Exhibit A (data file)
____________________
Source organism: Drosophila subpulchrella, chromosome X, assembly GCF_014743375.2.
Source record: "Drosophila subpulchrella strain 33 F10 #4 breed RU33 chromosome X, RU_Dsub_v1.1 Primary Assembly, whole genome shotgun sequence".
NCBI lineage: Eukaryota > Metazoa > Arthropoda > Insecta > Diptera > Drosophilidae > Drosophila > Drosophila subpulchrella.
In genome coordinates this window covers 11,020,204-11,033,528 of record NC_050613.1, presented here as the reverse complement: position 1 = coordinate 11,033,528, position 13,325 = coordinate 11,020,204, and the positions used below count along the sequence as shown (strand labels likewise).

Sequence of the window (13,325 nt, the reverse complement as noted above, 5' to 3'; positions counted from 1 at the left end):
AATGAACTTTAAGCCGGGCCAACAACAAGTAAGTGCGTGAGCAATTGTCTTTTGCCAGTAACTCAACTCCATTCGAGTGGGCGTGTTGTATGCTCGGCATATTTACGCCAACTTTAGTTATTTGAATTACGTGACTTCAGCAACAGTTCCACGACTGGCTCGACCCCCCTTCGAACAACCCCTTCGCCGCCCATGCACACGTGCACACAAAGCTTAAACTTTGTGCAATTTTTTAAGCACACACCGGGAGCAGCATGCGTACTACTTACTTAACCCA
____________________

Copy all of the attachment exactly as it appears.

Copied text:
Source organism: Drosophila subpulchrella, chromosome X, assembly GCF_014743375.2.
Source record: "Drosophila subpulchrella strain 33 F10 #4 breed RU33 chromosome X, RU_Dsub_v1.1 Primary Assembly, whole genome shotgun sequence".
NCBI lineage: Eukaryota > Metazoa > Arthropoda > Insecta > Diptera > Drosophilidae > Drosophila > Drosophila subpulchrella.
In genome coordinates this window covers 11,020,204-11,033,528 of record NC_050613.1, presented here as the reverse complement: position 1 = coordinate 11,033,528, position 13,325 = coordinate 11,020,204, and the positions used below count along the sequence as shown (strand labels likewise).

Sequence of the window (13,325 nt, the reverse complement as noted above, 5' to 3'; positions counted from 1 at the left end):
AATGAACTTTAAGCCGGGCCAACAACAAGTAAGTGCGTGAGCAATTGTCTTTTGCCAGTAACTCAACTCCATTCGAGTGGGCGTGTTGTATGCTCGGCATATTTACGCCAACTTTAGTTATTTGAATTACGTGACTTCAGCAACAGTTCCACGACTGGCTCGACCCCCCTTCGAACAACCCCTTCGCCGCCCATGCACACGTGCACACAAAGCTTAAACTTTGTGCAATTTTTTAAGCACACACCGGGAGCAGCATGCGTACTACTTACTTAACCCA